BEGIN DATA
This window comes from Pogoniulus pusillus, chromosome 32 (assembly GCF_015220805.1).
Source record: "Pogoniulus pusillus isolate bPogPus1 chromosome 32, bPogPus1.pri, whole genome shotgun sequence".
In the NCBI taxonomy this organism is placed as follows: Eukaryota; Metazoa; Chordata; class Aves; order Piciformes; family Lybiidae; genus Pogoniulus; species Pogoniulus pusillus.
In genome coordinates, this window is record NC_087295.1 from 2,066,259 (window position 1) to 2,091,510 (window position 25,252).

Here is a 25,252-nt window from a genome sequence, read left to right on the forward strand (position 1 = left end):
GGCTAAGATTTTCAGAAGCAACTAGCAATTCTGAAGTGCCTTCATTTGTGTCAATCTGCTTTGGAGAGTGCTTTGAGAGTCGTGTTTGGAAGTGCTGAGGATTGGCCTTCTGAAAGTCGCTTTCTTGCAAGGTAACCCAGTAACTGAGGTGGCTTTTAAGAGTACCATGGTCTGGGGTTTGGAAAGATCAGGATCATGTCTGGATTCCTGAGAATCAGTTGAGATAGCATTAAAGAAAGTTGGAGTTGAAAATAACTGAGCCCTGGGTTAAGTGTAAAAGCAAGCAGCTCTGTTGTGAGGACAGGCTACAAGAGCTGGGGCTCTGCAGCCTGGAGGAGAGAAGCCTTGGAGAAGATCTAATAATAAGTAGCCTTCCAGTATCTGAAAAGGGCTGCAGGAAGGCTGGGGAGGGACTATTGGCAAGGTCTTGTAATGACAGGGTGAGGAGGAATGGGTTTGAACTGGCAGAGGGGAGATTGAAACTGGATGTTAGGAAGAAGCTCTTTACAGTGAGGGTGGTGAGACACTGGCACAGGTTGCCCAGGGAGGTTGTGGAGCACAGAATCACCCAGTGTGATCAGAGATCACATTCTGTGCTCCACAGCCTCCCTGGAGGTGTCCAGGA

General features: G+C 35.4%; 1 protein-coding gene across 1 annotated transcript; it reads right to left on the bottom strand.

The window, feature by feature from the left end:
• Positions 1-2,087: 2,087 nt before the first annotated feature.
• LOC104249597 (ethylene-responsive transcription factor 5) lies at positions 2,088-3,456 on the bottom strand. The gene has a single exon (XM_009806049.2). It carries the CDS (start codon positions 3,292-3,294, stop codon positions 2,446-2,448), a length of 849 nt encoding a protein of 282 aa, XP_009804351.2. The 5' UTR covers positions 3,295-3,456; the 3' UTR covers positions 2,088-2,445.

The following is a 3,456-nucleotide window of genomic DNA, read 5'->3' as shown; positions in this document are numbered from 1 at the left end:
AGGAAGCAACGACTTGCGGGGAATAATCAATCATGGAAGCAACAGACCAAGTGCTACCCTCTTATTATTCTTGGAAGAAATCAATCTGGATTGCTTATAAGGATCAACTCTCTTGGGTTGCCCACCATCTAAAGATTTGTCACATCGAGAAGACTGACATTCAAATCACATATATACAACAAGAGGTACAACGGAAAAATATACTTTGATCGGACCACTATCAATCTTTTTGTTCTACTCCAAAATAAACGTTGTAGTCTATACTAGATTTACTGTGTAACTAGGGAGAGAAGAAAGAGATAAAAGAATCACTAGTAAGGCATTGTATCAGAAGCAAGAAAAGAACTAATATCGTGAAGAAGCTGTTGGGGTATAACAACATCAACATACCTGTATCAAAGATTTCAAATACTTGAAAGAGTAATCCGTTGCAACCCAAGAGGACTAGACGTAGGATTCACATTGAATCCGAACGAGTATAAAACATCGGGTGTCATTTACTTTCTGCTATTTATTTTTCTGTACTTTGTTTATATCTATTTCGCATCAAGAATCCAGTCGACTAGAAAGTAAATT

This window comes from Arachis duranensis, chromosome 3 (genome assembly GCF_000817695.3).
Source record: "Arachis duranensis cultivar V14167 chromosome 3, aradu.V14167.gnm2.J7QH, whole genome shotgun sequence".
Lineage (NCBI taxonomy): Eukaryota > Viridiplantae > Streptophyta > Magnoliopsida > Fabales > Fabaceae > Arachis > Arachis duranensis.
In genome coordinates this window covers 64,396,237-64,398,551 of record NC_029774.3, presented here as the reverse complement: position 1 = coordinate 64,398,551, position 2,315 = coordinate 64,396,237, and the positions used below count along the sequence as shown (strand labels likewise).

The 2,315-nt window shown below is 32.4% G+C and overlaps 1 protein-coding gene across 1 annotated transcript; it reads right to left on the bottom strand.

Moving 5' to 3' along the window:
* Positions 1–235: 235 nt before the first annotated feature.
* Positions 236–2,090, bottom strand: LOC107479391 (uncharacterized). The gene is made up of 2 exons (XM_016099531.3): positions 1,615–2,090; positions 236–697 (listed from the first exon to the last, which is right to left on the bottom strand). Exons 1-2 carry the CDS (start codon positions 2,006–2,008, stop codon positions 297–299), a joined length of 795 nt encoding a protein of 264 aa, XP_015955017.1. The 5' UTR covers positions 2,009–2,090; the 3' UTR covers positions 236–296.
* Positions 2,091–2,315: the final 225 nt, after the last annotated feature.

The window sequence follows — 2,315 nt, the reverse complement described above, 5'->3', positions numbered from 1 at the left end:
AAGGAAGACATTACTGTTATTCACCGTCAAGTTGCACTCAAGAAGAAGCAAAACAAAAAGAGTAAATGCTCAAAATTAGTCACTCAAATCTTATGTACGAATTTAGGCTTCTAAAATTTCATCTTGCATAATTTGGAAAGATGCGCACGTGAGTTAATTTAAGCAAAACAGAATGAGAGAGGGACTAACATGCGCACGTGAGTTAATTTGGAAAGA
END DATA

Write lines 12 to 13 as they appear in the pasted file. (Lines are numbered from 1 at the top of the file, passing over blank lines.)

AGGAAGCAACGACTTGCGGGGAATAATCAATCATGGAAGCAACAGACCAAGTGCTACCCTCTTATTATTCTTGGAAGAAATCAATCTGGATTGCTTATAAGGATCAACTCTCTTGGGTTGCCCACCATCTAAAGATTTGTCACATCGAGAAGACTGACATTCAAATCACATATATACAACAAGAGGTACAACGGAAAAATATACTTTGATCGGACCACTATCAATCTTTTTGTTCTACTCCAAAATAAACGTTGTAGTCTATACTAGATTTACTGTGTAACTAGGGAGAGAAGAAAGAGATAAAAGAATCACTAGTAAGGCATTGTATCAGAAGCAAGAAAAGAACTAATATCGTGAAGAAGCTGTTGGGGTATAACAACATCAACATACCTGTATCAAAGATTTCAAATACTTGAAAGAGTAATCCGTTGCAACCCAAGAGGACTAGACGTAGGATTCACATTGAATCCGAACGAGTATAAAACATCGGGTGTCATTTACTTTCTGCTATTTATTTTTCTGTACTTTGTTTATATCTATTTCGCATCAAGAATCCAGTCGACTAGAAAGTAAATT

This window comes from Arachis duranensis, chromosome 3 (genome assembly GCF_000817695.3).